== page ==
CH2M HILL and the City of Henderson recently completed a study to evaluate pathogen removal efficiencies through a full-scale membrane bioreactor system (MBR) that produces recycled water for the City of Henderson, Nevada. The results of the study show that MBR systems are very efficient for reducing viruses and pathogenic organisms—greatly reducing the need for downstream disinfection treatment.
In order to save on pumping costs and alleviate constraints in the collection system, the City of Henderson decided to build a strategically located reclamation facility. The Southwest Water Reclamation Facility (SWRF), which opened in 2011, was built to treat wastewater produced from south and west Henderson for reuse. The facility is a membrane bioreactor (MBR) facility with a design capacity of 8.4 million gallons a day (mgd) (maximum month) and handles a peak hourly flow of up to 13.6 mgd. The plant currently utilizes both MBR treatment and medium‐pressure UV disinfection to provide disinfected tertiary reclaimed water for non-potable uses and irrigation purposes.
Membranes are an effective treatment process for removing coliform bacteria, and sampling of MBR permeate at operating reuse facilities frequently demonstrates that no coliform bacteria are present because of excellent rejection of bacteria through the membranes. Additionally, virus studies conducted at reuse facilities have also indicated substantial virus removal (0.5-log to as high as 6-log removal) depending upon virus types used, pore sizes of membranes (MF vs. UF) and characteristics of membranes utilized in MBR systems, as well as MBR design and operating conditions. Given these results, many utilities question why stringent disinfection requirements are needed, in addition to MBR, since reclaimed water pathogen limits are mainly met through MBR alone.
Energy use and the associated cost for UV disinfection may be a strong incentive for some facilities to consider decreasing the operating settings of UV reactors to save energy and operating costs without compromising regulatory compliance.
CH2M HILL helped conduct a study at the SWRF to determine virus removal capabilities of the MBR system and UV disinfection, and offered operating recommendations for MBR and UV disinfection to address the disconnect between the bacterial discharge limits for disinfection and the implicit regulatory goals for reuse disinfection at the SWRF.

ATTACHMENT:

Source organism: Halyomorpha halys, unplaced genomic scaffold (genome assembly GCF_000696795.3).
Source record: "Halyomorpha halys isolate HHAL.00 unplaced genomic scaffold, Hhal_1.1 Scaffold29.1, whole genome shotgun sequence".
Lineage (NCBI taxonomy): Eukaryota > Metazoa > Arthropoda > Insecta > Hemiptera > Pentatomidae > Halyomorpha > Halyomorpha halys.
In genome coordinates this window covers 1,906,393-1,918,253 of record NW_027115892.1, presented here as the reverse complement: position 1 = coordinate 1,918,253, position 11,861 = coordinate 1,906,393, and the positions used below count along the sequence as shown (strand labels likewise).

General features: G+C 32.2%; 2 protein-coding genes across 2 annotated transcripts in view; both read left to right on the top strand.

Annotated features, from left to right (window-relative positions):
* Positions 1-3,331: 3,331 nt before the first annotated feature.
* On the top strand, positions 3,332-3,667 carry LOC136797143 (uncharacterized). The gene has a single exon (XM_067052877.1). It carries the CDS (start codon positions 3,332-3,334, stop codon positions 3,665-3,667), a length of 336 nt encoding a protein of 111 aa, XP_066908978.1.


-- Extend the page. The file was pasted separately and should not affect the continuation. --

The objective of the study was to evaluate pathogen removal capabilities of the MBR and UV disinfection systems under various operating conditions by:
- Understanding the synergy of MBRs and UV disinfection for pathogen reduction
- Developing operational goals to protect public health while optimizing energy and chemical use to reduce operational cost of the treatment facility
The study results showed:
- Without disinfection, the MBR was very effective for reducing virus and bacteria concentrations to very low levels(in most cases to ND levels). The UF membranes used in the SWRF MBR had a nominal pore size of 0.04 micron.
- The lowest virus rejection by the MBR was observed for MS-2 Coliphage and under clean membrane conditions. Under these conditions, the MBR permeate contained viruses and additional removal was required by the disinfection system (either UV disinfection or chlorine disinfection).
- NWRI and Title 22 recycled water regulations do not set numeric concentration limit for viruses in recycled water. Conservatively assuming that recycled water contains non–detectable virus, the additional virus removal required by disinfection was about 2-log removal. The 2-log additional virus inactivation can be satisfied with a UV dose of 40 mJ/cm2 or with a free chlorine CT of 3 mg/L*min.
Following completion of this study, the City of Henderson presented the results to the State of Nevada, with the recommendation to reduce or eliminate UV disinfection at the SWRF. The State of Nevada agreed that UV disinfection following membrane treatment was not necessary to properly treat the effluent water to reclaimed standards. By eliminating UV disinfection, the City of Henderson will achieve significant cost savings in power (an annual saving of over 1.2 million kWh is expected), equipment, and staff time.
By: Ufuk G. Erdal, PhD, PE, CH2M HILL West (US) Region Regional Technology Leader in Reuse
Larry Schimmoller, PE, CH2M HILL Global Technology Leader in Reuse
Paul Swaim, PE, Principal Technologist, CH2M HLL Deputy Water Infrastructure Leader
Julian Hoyle, PE, CH2M HILL Project Manager
This article has been republished with permission by CH2M Hill. To view the original article, visit CH2M Hill’s blog here.